Saturday, March 06, 2021

Quack Doctor

No one can deny that HKU professor of microbiology Yuen Kwok-yung has made a major contribution to Hong Kong';s fight against the Covid-19 virus - but really, what's with the duck's beak mask?

Friday, November 06, 2020

Two Words, Not One More

It's puzzling that Carrie Lam is spending so many days hobnobbing with Chinese officials over the border to discuss the content of her delayed Policy Address, when all she has to do to surprise and delight the people of Hong Kong is to condense it to just two simple words: "I resign".

Tuesday, October 06, 2020

Look Back in Danger

Four decades in Hong Kong have given me a great admiratiuon for the Hong Kong people (if not, alas, for those who govern them). Yet despite their hard work, intelligence, and dedication to principle, one quality is curiously lacking - they seem to be totally unaware that vehicles can travel backwards as well as forward.  Any driver in Hong Kong trying to manoeuvre into or out of a tight parking spot can be sure that the second they start reversing, some idiot pedestrian will walk across their path a few inches behind them, seemingly blithely unaware that they are actually moving.  I'm not sure what accounts for this blind spot - posasibly the fact that many Hongkongers lack driving experience - but you can be sure that if one of these people who put themselves in harm's way actually suffered an injury, they would immediately blame the poor driver for it and not their own lack of caution.

Mind how you go.

Tuesday, September 15, 2020

Nasal Intrusion

Though the government will no doubt proclaim its mass community testing programme for Covid-19 a magnificent triumph, I leave it to others to comment on whether a turnout of 1.7 million against a projected 5 million, with only a handful of positive test results, really qualifies as a success.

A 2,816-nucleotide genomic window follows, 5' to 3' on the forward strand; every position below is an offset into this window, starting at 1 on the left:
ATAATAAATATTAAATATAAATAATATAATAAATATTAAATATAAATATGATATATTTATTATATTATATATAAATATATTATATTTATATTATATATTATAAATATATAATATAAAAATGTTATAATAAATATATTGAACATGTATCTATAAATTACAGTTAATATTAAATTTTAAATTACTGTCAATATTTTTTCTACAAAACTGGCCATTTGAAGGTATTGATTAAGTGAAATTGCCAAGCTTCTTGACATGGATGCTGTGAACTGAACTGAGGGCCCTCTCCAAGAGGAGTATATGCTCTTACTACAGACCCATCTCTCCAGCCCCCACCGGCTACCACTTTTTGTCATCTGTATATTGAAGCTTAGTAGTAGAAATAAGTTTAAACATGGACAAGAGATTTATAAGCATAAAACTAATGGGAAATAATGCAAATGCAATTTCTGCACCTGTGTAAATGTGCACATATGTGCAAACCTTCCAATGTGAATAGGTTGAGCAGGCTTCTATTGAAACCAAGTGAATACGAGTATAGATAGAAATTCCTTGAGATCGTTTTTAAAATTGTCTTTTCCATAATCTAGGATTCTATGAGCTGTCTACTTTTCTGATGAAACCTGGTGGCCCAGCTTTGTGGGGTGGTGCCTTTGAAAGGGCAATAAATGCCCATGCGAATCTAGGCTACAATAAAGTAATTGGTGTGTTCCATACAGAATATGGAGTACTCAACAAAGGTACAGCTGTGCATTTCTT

What I do wonder is whether any of the numerous test subjects pictured in the constant stream of propaganda pushing the scheme have given permisision for their depiction in this situation.  Surely one time you are entitled to expect a degree of privacy is when undergoing an uncomfortable and unsightly medical procedure probing one's oral cavities?

Given this, I wonder how it is that Chief Executive Carrie Lam (or her body double; it's impossible to tell from this angle) managed to get her own test photographed from behind?

Surely if others are expected to be photographed uncomplainingly with a swizzle stick deep up their nostrils, Carrie should let the public enjoy the sight of her own discomfort?


The embattled Belarusian dictator Alexander Lukashenko is quoted as describing protesters against his rule as "people with a criminal past who are unemployed".  With that many unemployed in the country, it's not surprising he had to rig the last election to stay in power!  Let's hope that he himself soon joins the ranks of the unemployed so his people can look forward to a better future.

Saturday, August 29, 2020

Be careful what you ask for

As in past years, the Hong Kong government is conducting a public consultation exercise on what should be in the Chief Executive's annual Policy Address.  This seems a particularly pointless exercise this year, as what the majority of people want is not only clearly unattainable under the current regime, but even to demand it is probably no longer legal.  Still, I am wondering what would happen if a million Hongkongers wrote in to say they wanted this year's address to consist of only two words: "I resign".